• The only reason not to enable comments is that you're Alex Ross and you would be overwhelmed by comment  volume.
    • Be willing to engage converse with your readers. Be professionally friendly about it.
    • Develop a thick skin. You will get criticism and sometimes nasty remarks. Take a deep breath before replying to those, or sleep on, or just don't respond. Other readers may call out someone who is being a jerk.
    • You'll have to decide whether to allow anonymous commenting and pseudonymous commenting. I allow pseudonymous, but not anonymous, commenting. I want to be able to associate each comment with an identity.
    • You'll have to decide whether to moderate comments. I do, in part to screen out abuse of commenters (abuse of me is allowed) and in part to catch spam comments.
    • I promise that you will get email or comments from performers you discuss. Give some thought to what and how much you want to say to them. Of course, sometimes it'll be a performer thanking you for complimenting his or her performance.
  8. Enable a web analytics program on the blog and learn to use it. This will tell you how people find you, where your readers are, what they read, what generates traffic.
    • The major blogging platforms (WordPress, TypePad, Blogger) all have analytics programs built in or installable as extensions or directly in your template.
    • Google Analytics is overkill for most blogging. It's designed to help organizations and businesses that use AdWords campaigns or who want to know about who is buying their goods, how their pages are navigated, etc. If you decide to use AdWords or Amazon Associates, you will want to learn Google Analytics.
  9. Make your blog good-looking and readable.
    • All of the major blogging platforms are easy to customize with their built in tools.
    • See my list of web site basics (http://irontongue.blogspot.com/p/web-site-basics.html). 
    • 10 or 12 point font, no white-on-black, no ransom notes, etc.
    • Hire a designer or consult someone with a good eye, if you need to.
  10. WordPress, TypePad, and Blogger all work well enough.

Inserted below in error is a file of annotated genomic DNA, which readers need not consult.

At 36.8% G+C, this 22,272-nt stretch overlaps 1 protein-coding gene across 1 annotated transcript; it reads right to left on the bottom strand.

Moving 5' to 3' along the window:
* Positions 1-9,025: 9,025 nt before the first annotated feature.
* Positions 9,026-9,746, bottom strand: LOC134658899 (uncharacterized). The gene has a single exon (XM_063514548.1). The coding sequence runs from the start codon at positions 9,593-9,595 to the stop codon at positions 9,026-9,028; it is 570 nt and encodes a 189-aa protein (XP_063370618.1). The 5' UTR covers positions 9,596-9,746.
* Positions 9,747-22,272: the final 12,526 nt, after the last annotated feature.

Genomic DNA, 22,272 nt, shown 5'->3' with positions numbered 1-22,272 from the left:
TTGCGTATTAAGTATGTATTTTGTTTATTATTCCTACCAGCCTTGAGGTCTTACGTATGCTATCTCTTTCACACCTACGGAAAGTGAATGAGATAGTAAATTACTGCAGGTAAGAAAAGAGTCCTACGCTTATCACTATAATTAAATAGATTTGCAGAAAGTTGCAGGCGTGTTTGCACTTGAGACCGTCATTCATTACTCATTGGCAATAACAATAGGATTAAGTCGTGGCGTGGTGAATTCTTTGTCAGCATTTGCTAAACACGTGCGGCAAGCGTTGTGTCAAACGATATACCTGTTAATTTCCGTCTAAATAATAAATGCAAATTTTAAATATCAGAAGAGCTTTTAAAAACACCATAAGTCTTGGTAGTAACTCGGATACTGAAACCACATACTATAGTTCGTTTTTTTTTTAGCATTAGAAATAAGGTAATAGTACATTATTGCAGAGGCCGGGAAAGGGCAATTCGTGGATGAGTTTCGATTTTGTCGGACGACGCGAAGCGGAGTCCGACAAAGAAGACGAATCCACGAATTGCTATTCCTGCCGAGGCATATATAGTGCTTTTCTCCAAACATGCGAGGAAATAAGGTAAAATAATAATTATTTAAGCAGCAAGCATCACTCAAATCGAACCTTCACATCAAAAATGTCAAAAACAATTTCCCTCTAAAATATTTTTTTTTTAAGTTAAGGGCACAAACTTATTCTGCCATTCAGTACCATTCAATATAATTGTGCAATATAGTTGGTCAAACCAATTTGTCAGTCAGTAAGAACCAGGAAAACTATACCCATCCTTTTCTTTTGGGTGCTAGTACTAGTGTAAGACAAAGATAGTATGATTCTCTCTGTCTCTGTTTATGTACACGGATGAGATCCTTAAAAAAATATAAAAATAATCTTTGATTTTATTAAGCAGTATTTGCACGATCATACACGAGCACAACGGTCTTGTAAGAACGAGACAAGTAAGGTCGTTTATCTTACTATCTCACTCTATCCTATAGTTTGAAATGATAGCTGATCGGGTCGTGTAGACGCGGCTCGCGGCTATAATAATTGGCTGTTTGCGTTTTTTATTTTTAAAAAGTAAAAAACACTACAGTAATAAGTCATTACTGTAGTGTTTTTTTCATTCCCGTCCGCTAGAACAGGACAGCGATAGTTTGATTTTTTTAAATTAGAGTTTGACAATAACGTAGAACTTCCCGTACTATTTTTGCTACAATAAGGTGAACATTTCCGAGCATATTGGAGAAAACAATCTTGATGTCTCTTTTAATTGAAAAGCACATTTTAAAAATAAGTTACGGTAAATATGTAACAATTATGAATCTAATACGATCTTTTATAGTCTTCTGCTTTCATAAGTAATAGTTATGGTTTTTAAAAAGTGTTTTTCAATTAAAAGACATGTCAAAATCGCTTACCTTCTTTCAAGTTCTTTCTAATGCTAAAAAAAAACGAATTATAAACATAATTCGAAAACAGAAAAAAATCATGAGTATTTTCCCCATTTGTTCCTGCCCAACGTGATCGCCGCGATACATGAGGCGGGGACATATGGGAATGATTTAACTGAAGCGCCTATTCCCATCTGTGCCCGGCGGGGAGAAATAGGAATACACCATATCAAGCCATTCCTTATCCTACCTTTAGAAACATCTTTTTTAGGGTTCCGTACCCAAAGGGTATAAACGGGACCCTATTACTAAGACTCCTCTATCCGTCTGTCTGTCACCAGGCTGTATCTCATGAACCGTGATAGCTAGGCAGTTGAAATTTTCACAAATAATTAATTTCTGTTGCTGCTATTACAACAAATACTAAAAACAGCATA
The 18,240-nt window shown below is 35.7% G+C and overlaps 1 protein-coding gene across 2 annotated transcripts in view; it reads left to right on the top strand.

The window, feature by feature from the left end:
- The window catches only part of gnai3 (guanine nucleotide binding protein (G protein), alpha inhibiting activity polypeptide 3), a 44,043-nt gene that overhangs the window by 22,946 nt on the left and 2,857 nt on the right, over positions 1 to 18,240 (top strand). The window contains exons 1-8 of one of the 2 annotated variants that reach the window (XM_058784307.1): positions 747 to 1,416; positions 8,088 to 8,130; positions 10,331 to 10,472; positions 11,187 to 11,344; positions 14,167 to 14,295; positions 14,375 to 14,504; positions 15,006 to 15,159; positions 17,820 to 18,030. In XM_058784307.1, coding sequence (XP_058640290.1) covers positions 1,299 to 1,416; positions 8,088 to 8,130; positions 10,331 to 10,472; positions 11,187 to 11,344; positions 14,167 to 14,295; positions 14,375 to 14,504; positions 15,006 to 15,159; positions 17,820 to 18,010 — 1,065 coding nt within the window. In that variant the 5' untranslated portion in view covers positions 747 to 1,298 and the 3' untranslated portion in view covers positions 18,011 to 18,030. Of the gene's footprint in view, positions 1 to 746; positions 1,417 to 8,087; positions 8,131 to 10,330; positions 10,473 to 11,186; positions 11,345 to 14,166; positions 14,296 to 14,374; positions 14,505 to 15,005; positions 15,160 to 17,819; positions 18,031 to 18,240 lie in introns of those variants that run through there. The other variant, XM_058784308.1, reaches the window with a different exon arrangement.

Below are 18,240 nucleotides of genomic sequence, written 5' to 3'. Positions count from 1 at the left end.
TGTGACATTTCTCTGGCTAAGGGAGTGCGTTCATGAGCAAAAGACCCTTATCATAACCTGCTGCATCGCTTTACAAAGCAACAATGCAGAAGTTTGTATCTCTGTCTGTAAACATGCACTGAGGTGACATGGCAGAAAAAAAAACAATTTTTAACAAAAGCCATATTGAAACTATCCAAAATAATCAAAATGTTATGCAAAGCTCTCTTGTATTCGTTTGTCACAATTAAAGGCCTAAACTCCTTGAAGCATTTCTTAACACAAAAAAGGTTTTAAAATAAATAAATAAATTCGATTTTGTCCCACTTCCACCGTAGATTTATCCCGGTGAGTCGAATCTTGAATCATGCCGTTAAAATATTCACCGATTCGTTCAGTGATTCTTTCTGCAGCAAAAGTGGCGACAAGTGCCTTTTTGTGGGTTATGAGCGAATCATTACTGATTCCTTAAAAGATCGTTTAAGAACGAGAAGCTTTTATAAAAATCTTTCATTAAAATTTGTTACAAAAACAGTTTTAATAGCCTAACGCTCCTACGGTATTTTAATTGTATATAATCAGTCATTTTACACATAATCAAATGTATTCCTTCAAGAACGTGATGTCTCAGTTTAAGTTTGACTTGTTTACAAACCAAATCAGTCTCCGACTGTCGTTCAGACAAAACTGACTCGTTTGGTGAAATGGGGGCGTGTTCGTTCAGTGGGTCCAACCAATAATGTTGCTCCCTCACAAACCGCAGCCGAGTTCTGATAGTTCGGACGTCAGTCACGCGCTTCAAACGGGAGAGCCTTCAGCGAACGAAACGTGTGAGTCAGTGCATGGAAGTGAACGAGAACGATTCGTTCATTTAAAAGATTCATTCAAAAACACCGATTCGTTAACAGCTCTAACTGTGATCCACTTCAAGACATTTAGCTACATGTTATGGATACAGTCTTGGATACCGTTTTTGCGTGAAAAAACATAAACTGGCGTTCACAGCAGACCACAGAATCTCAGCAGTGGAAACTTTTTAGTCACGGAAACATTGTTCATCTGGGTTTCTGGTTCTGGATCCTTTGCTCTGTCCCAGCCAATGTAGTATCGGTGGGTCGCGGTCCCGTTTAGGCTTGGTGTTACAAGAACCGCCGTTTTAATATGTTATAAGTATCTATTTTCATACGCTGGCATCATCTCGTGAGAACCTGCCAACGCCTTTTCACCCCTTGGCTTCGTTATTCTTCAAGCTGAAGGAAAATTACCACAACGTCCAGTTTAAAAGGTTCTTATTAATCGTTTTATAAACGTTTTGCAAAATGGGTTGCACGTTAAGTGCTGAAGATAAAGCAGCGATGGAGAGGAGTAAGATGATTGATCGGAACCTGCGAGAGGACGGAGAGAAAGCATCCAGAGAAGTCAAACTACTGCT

• For the basics, they're much like using a word processor with a lightweight editor.
    • They can all be customized.
    • There are free versions of all three platforms. You can pay for upgraded versions of WordPress and TypePad.
  11. Enable a full blog feed so that your audience can use a feed reader. Don't force them to visit your blog.
  12. Enable a mobile template for people viewing your blog on a mobile phone. On Blogger, this is on Dashboard > Settings > Email & Mobile.
  13. Set Google web alerts on your own name so that you know if you're being discussed elsewhere.
  14. Don't move your blog after it's established. See Alex Ross; he closed down The Rest is Noise for a move to The New Yorker's site....and moved back to The Rest is Noise within six months or so.
  15. Consider specializing in subject matter or format. See: parterre box (http://parterre.com), Opera Tattler (http://operatattler.typepad.com/), Detritus Review (http://detritusreview.blogspot.com/).
  16. Study blogs that do a good job with self-promotion and learn from them. 
    • See Parterre Box and About Last Night, for example, but note that Terry Teachout does overdo it at times. Try not to irritate your readers.
    • Parterre Box has all sorts of draws: guest reviewers, contests, blind items, the ever-popular Name That Regie Production postings.
  17. You can monetize your blog. Amazon has a program where you get a small cut of sales generated from a user session referred from your blog. Google AdSense places ads on your blog based on the content in your blog.
  18. There are lots of resources out there about the social and technical aspects of blogging. Yes, pick up a book on blogging or a blogging platform from the Dummies series - those are excellent introductions to technical subjects.